• Bike with Mechanical Back-up, Spares & Repairs
  • Medical & Luggage-carrying Support
  • All Internal Transfers bar Flights
  • First Tank of Fuel
  • Accommodation
  • Breakfasts
  • One Dinner


  • Most Lunches & Evening Meals
  • Flights
  • Entry Fees
  • Fuel subsequent to first tankful




You will need a passport with valid visa, appropriate travel insurance and an international driving permit. For information on visas, please look at our Indian FAQs.


You should be able to get by on around £500 spending money if you don’t do a lot of shopping. Cash and travellers’ cheques are easily changed in Leh (where there are also cashpoints), but nowhere else on the route. 


Even at high altitudes the Himalaya can be surprisingly warm in summer. But nothing can be taken for granted and although rain is rare there is the chance of wet weather. When overcast, things can get chilly at night and at the highest points there is a remote possibility of snow. The maximum temperature is likely to be around 30ºC; the minimum 0ºC (rarely, at night).


We advise riders to consider their kit in terms of layers. Good quality gear can also prevent a minor spill causing a trip-ruining injury, so we require that you ride with no exposed skin (except your face). Please find more information on bike kit here.


While your main luggage will be carried in a support vehicle, you may wish to bring a small rucksack in which to carry articles you need on the road. Your main bag must be ‘soft’ and not a suitcase.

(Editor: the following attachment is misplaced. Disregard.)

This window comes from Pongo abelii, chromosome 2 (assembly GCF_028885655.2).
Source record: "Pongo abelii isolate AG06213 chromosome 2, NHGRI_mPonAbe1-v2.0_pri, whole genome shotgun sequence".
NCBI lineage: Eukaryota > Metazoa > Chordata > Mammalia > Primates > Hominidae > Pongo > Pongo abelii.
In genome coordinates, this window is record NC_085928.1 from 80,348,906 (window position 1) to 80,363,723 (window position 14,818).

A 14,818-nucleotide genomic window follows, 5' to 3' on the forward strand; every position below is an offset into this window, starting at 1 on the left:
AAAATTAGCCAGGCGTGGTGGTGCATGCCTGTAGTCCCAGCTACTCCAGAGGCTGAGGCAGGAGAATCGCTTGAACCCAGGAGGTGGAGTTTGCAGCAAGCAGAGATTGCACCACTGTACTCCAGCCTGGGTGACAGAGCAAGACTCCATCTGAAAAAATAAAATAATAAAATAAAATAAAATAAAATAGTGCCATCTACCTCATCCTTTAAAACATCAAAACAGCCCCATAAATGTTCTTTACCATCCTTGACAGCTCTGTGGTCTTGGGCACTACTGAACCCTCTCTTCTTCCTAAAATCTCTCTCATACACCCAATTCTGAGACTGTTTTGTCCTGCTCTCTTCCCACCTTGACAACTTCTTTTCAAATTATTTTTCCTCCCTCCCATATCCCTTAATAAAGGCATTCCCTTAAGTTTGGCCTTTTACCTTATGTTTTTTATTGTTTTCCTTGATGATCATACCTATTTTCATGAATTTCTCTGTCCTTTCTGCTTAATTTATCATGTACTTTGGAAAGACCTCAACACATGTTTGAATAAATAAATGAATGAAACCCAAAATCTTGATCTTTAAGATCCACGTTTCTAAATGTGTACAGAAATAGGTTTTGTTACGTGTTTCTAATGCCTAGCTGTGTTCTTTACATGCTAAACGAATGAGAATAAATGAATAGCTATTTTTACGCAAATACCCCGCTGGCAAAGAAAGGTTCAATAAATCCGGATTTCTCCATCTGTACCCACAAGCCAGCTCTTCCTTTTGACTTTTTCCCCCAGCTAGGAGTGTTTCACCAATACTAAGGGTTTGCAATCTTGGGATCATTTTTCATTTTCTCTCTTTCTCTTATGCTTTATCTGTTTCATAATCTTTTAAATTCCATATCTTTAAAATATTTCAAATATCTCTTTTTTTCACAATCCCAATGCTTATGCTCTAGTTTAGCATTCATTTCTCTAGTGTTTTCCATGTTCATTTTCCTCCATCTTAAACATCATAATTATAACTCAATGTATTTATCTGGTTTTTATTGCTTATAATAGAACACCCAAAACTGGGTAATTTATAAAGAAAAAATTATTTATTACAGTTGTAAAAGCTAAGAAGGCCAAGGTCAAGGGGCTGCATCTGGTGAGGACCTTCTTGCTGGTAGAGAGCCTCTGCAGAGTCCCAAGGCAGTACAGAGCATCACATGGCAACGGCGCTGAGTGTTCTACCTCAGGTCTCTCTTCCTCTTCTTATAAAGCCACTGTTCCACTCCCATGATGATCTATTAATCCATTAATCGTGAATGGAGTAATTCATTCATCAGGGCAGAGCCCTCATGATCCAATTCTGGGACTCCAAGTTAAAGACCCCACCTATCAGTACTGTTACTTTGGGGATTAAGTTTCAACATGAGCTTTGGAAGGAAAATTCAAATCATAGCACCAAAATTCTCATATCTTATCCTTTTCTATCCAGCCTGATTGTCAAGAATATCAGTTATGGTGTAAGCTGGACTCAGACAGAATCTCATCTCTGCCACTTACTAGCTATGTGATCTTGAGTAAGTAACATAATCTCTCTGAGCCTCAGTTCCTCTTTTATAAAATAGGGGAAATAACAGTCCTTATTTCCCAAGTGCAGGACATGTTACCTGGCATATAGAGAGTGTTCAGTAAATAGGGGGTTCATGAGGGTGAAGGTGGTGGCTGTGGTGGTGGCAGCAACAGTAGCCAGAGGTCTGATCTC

While you don’t have to be an athlete to join us on this adventure, we would not recommend this tour to those who cannot, for instance, climb a flight of stairs without puffing and blowing. Please note that there are some long days in the saddle. We reach some great altitudes on this tour, so if you have any existing medical condition, please consult your doctor and Blazing Trails before booking.


While we insist those joining us have a full motorcycle licence, and recommend a minimum of two year’s riding experience, time in the saddle and miles ridden are of more relevance to an adventure like this. Riding in India is very different from Europe and although the speeds at which we travel are relatively low, demands on planning and observation are high. Other factors making demands on riders are the heat (and possibly cold) and conditions of the road – including sections of unpaved dirt.


Although there is always the chance of getting a ‘holiday tummy’, following a few simple guidelines keeps the chances of this to a minimum. The tour will be accompanied by a medic with extensive kit to deal with any problem. If you have any pre-existing medical condition, it is essential that you consult both Blazing Trails and your physician before booking.


To check out our suggested packing list.



Yes. We enjoy hosting riders from all countries.

How do I book?

The tours can be booked online, by email, or over the phone on: +44 (0) 7494 050404. To secure a place you will be asked to put down a deposit of £500 and payment can be made by card, cheque, or bank transfer.


Flights are not included in the price of your tour, but we can provide details of where to book an appropriate flight.